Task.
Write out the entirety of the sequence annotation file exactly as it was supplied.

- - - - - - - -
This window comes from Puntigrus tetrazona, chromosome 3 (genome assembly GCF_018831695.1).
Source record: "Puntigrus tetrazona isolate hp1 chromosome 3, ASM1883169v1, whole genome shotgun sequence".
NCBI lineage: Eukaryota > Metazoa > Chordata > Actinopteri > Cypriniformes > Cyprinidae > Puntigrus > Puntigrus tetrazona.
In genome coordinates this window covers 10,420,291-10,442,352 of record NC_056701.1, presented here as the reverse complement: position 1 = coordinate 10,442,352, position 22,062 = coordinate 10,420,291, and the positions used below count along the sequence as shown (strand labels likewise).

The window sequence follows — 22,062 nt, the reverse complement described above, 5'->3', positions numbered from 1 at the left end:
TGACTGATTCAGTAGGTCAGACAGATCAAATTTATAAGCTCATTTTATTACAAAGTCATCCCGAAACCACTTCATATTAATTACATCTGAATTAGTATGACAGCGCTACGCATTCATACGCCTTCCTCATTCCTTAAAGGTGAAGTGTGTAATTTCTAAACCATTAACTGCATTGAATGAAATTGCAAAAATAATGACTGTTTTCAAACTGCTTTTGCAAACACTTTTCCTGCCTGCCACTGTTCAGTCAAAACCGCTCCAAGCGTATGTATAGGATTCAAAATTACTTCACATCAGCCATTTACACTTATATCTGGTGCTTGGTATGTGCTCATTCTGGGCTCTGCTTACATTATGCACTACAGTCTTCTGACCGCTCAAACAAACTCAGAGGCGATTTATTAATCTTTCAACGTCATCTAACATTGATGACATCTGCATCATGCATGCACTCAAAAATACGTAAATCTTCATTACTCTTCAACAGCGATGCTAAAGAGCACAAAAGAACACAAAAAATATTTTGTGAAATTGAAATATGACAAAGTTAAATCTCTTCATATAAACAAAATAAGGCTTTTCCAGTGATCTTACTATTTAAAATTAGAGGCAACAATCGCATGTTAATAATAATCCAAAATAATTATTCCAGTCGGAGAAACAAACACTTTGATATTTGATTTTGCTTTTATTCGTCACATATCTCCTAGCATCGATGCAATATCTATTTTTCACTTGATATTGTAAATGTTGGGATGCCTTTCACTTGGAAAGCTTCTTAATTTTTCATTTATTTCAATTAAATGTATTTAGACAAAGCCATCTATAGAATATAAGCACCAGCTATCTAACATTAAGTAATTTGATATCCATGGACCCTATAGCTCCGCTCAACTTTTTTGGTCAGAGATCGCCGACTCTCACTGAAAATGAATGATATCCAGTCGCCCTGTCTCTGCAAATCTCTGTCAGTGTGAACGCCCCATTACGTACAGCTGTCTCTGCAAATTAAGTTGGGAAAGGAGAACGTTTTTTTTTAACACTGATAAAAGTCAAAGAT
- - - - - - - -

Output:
This window comes from Puntigrus tetrazona, chromosome 3 (genome assembly GCF_018831695.1).
Source record: "Puntigrus tetrazona isolate hp1 chromosome 3, ASM1883169v1, whole genome shotgun sequence".
NCBI lineage: Eukaryota > Metazoa > Chordata > Actinopteri > Cypriniformes > Cyprinidae > Puntigrus > Puntigrus tetrazona.
In genome coordinates this window covers 10,420,291-10,442,352 of record NC_056701.1, presented here as the reverse complement: position 1 = coordinate 10,442,352, position 22,062 = coordinate 10,420,291, and the positions used below count along the sequence as shown (strand labels likewise).

The window sequence follows — 22,062 nt, the reverse complement described above, 5'->3', positions numbered from 1 at the left end:
TGACTGATTCAGTAGGTCAGACAGATCAAATTTATAAGCTCATTTTATTACAAAGTCATCCCGAAACCACTTCATATTAATTACATCTGAATTAGTATGACAGCGCTACGCATTCATACGCCTTCCTCATTCCTTAAAGGTGAAGTGTGTAATTTCTAAACCATTAACTGCATTGAATGAAATTGCAAAAATAATGACTGTTTTCAAACTGCTTTTGCAAACACTTTTCCTGCCTGCCACTGTTCAGTCAAAACCGCTCCAAGCGTATGTATAGGATTCAAAATTACTTCACATCAGCCATTTACACTTATATCTGGTGCTTGGTATGTGCTCATTCTGGGCTCTGCTTACATTATGCACTACAGTCTTCTGACCGCTCAAACAAACTCAGAGGCGATTTATTAATCTTTCAACGTCATCTAACATTGATGACATCTGCATCATGCATGCACTCAAAAATACGTAAATCTTCATTACTCTTCAACAGCGATGCTAAAGAGCACAAAAGAACACAAAAAATATTTTGTGAAATTGAAATATGACAAAGTTAAATCTCTTCATATAAACAAAATAAGGCTTTTCCAGTGATCTTACTATTTAAAATTAGAGGCAACAATCGCATGTTAATAATAATCCAAAATAATTATTCCAGTCGGAGAAACAAACACTTTGATATTTGATTTTGCTTTTATTCGTCACATATCTCCTAGCATCGATGCAATATCTATTTTTCACTTGATATTGTAAATGTTGGGATGCCTTTCACTTGGAAAGCTTCTTAATTTTTCATTTATTTCAATTAAATGTATTTAGACAAAGCCATCTATAGAATATAAGCACCAGCTATCTAACATTAAGTAATTTGATATCCATGGACCCTATAGCTCCGCTCAACTTTTTTGGTCAGAGATCGCCGACTCTCACTGAAAATGAATGATATCCAGTCGCCCTGTCTCTGCAAATCTCTGTCAGTGTGAACGCCCCATTACGTACAGCTGTCTCTGCAAATTAAGTTGGGAAAGGAGAACGTTTTTTTTTAACACTGATAAAAGTCAAAGAT